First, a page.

New York Giants: 5 Players to Watch vs. Carolina Panthers
Despite the Panthers’ won-loss record, Giants head coach Tom Coughlin pointed out this week that this week’s opponent is far from being a pushover.
“They’re a well-balanced, well-structured team,” he said. “They’re battling and scrambling just like we are, but I certainly do recognize the fact that they’re a good team.”
Just how good can a winless team actually be? The Panthers have been outscored 36-30 so far, and have the sixth-best rushing offense, led by DeAngelo Williams, who has 171 yards on 39 carries and a 4.4 yards-per-carry average.
The Panthers are also fourth in the league on third-down conversions, thanks to the contributions of receiver Steve Smith and tight end Greg Olsen.
Perhaps the biggest test for the Giants when they meet the Panthers on Sunday at Bank of America Stadium is, that in Newton, they’ll face the first of several scrambling, option quarterbacks that are coming up on their schedule.
Coughlin said that the coaching staff spent a great deal of time studying how to best defend quarterbacks capable of running the option, and that he feels confident with where the team is at in terms of making progress in that area.
“We’ve studied in the offseason and studied a lot of these option-type quarterbacks and we have a plan,” he said. “We haven’t really been tested in that area, but we have worked in training camp on responsibilities. I’m confident we’ll have a guy in the right place, hopefully at the right time.”
The key to succeeding against Newton, according to Giants safety Antrel Rolle, is to remain alert.
“You have to stay active more importantly than anything and stay and play within the defense,” he said. “Don’t try and do too much. If the opportunity presents itself, make the play that’s given to you. Other than that, just play within the defense, play smart, and play sound technically.”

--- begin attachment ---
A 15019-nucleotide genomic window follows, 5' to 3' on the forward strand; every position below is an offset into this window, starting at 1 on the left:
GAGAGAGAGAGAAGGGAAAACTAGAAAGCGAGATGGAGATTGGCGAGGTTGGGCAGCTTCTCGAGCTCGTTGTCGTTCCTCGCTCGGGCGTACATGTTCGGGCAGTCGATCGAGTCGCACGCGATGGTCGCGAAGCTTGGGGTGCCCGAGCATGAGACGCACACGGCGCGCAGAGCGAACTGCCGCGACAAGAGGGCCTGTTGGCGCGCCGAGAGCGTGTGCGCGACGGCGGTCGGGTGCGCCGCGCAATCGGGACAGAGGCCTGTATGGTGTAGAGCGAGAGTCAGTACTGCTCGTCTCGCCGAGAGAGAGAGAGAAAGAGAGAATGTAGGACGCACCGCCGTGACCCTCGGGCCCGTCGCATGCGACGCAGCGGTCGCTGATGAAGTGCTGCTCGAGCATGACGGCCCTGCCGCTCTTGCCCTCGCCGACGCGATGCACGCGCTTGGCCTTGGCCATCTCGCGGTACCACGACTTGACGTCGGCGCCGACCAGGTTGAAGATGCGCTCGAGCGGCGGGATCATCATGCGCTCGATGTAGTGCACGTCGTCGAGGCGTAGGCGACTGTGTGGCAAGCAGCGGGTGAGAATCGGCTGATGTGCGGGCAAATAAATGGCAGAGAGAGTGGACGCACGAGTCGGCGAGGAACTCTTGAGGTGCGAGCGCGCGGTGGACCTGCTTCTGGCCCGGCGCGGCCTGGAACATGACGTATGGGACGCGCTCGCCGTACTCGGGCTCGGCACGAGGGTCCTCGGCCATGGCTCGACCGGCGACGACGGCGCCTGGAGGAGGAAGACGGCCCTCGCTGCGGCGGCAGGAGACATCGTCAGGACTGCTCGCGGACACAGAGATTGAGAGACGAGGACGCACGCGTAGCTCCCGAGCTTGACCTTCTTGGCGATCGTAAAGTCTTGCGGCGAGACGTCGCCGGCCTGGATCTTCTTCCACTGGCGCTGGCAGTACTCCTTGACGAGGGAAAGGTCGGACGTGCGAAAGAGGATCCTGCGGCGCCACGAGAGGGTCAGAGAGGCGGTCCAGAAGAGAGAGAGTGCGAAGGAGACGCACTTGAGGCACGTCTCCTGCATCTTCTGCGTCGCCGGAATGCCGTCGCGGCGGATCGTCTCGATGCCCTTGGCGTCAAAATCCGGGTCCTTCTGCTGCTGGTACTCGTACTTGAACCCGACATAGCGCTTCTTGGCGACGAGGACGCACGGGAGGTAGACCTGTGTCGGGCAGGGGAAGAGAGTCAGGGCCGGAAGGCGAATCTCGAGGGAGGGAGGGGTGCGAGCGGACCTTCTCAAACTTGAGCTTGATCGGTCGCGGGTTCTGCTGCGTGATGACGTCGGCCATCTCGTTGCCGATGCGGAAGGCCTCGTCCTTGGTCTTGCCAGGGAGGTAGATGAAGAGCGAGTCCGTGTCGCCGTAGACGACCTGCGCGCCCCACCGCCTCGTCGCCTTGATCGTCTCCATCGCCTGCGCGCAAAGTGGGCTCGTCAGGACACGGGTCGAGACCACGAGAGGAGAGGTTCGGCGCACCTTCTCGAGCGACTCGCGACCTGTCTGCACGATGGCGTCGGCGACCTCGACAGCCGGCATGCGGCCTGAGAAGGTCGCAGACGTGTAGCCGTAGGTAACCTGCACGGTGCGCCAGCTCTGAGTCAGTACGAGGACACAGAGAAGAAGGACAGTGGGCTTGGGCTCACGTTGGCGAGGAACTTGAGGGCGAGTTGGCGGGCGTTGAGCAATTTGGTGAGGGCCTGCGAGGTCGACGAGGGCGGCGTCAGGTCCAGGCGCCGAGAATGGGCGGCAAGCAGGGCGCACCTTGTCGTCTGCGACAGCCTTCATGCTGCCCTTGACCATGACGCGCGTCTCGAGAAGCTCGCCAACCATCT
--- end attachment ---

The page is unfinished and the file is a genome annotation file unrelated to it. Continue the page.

Besides wanting to avoid an 0-3 start for the first time since 1996, the Giants players want to make sure they put a smile on the face of their head coach, who this week lost his younger brother John.
Despite the tragic circumstances of John Coughlin’s passing from a freak accident, as reported by the New York Daily News, his older brother has somehow managed to stay focused in preparing his team for the challenges posed by the Panthers. Coach Coughlin will see the game through to the end before getting away for a day to attend his brother’s funeral.
His players have taken note of how their head coach has gone about his business this week, and they’re determined to put a smile on his face with a winning effort.
“Anytime you have to heal somebody in your circle going through a hardship, you always want to do your part to pick them up,” said defensive end Justin Tuck, who last year went through his own personal strife in losing his grandfather and uncle within a matter of weeks.
“If that’s winning a football game or that’s saying a kind word, whatever it may be, you always have to try your best to pick their spirits up. That’s what they did for me, and obviously, I was better for it. Any way I can return the favor or we as a football team can return the favor, we need to jump on doing that,” Tuck added.
The spotlight is on the entire Giants team, but here’s a look at five players whose performances could be key in determining the outcome of Sunday’s game.
Note: All quotes obtained firsthand, unless otherwise noted.
Linebacker Mark Herzlich
Linebacker Mark Herzlich’s NFL career probably hasn’t exactly gone the way he’s hoped it would.
In his third season, Herzlich, who signed with the Giants in 2011 as an undrafted free agent, has had opportunities in his first two seasons to grab onto and hold the Giants' starting middle linebacker job.
Both times, however, he was unable to do so, the first a result of a broken ankle suffered in his rookie season. Last year, a healthy Herzlich failed to beat out veteran Chase Blackburn.